The Note: Klobuchar brings focus on Midwest in 2020

Sen. Amy Klobuchar's first interview after declaring her run will be on "GMA."

February 11, 2019, 6:00 AM

The TAKE with Rick Klein

The middle of the country is getting some rare 2020 attention.

The latest entry into the presidential race, Sen. Amy Klobuchar, would hardly have registered as a centrist or a moderate in any previous election cycle. But as a Midwesterner who has won three blowout statewide races with strong showings in rural Minnesota, and with a reputation as a pragmatist in the Senate, Klobuchar brings proven vote-getting from a part of the country that will actually determine the next election.

She'll talk about her vision for the race Monday morning in her first interview since declaring her candidacy, on ABC's "Good Morning America."

Senator Amy Klobuchar (D-MN) announces her candidacy for president, Feb. 10, 2019, in Minneapolis.
Karem Yucel/AFP/Getty Images

The race is already filled with candidates from states President Donald Trump has no realistic chance of winning, such as California, New York, New Jersey and Massachusetts, and states he has little realistic chance of losing, such as Texas and Indiana.

Hillary Clinton got 46.4 percent of the vote in Minnesota in 2016, edging Trump out by just 1.5 points. She lost neighboring Wisconsin and Iowa, and nearby Michigan.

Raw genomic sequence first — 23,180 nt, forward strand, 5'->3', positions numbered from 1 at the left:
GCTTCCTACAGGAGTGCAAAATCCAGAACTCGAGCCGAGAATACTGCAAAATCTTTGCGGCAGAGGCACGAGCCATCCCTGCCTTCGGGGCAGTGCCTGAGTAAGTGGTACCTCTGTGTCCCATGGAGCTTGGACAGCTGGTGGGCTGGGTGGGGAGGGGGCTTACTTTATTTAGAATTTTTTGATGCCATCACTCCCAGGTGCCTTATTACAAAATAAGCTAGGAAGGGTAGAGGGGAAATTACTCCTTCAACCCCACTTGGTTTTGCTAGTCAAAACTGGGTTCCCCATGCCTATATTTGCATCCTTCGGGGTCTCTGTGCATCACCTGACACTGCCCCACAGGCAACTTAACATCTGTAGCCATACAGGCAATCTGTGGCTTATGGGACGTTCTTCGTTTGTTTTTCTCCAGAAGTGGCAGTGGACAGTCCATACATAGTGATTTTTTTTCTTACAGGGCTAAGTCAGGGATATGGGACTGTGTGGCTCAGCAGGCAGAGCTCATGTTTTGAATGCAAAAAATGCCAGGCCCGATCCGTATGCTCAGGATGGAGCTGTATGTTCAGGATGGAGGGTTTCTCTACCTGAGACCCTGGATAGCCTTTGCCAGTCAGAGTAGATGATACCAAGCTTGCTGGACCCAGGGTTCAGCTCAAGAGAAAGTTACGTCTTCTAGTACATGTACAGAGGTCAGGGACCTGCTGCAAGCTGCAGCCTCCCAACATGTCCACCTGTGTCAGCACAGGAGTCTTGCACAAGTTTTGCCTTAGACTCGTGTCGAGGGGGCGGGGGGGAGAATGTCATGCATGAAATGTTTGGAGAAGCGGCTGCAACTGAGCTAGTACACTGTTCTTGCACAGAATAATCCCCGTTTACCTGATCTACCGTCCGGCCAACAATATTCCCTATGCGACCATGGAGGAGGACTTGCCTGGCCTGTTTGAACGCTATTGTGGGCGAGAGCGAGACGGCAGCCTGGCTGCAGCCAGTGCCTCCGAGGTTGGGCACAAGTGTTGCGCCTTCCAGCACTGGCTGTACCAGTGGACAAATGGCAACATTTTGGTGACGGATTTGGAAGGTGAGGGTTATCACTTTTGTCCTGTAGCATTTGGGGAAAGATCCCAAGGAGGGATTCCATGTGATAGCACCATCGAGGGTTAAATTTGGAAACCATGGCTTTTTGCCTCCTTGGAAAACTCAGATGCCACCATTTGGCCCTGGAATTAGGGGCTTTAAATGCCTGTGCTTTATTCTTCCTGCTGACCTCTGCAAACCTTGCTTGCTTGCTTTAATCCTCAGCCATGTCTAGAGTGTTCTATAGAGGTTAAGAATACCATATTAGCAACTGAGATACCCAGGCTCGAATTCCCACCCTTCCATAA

The Democratic Party nationally is moving distinctly to the left on health care, taxes and protecting the environment. The new House majority in Washington is dominated by coastal liberals, who are helping push the 2020 contenders in a direction they were going anyway.

Between Klobuchar and the possible candidacy of Ohio Sen. Sherrod Brown, Democrats from the middle of the country will have a chance to be heard as well.

The RUNDOWN with MaryAlice Parks

Congress has just this week to agree on a funding package to avoid another partial government shutdown.

Over the weekend, negotiators on both sides pointed fingers across and claimed the opposition was moving the goal posts.

PHOTO: Politicians greet each other as the bipartisan group of House and Senate bargainers finished their first meeting to craft a border security compromise in hope of avoiding another government shutdown, at the Capitol, Jan. 30, 2019.
Rep. Chuck Fleischmann, R-Tenn., Rep. Pete Aguilar, D-Calif., Sen. Jon Tester, D-Mont., Sen. Patrick Leahy, D-Vt., and Sen. Richard Shelby, R-Ala. greet each other as the bipartisan group of House and Senate bargainers finished their first meeting to craft a border security compromise in hope of avoiding another government shutdown, at the Capitol, Jan. 30, 2019.
J. Scott Applewhite/AP

Rep. John Yarmuth, the Democratic chairman of the House budget committee, told ABC News' George Stephanopoulos that Secretary of Homeland Security Kirstjen Nielsen should come to the Hill and lay out for the members of Congress what exactly they would be buying if they gave the administration more money for border spending.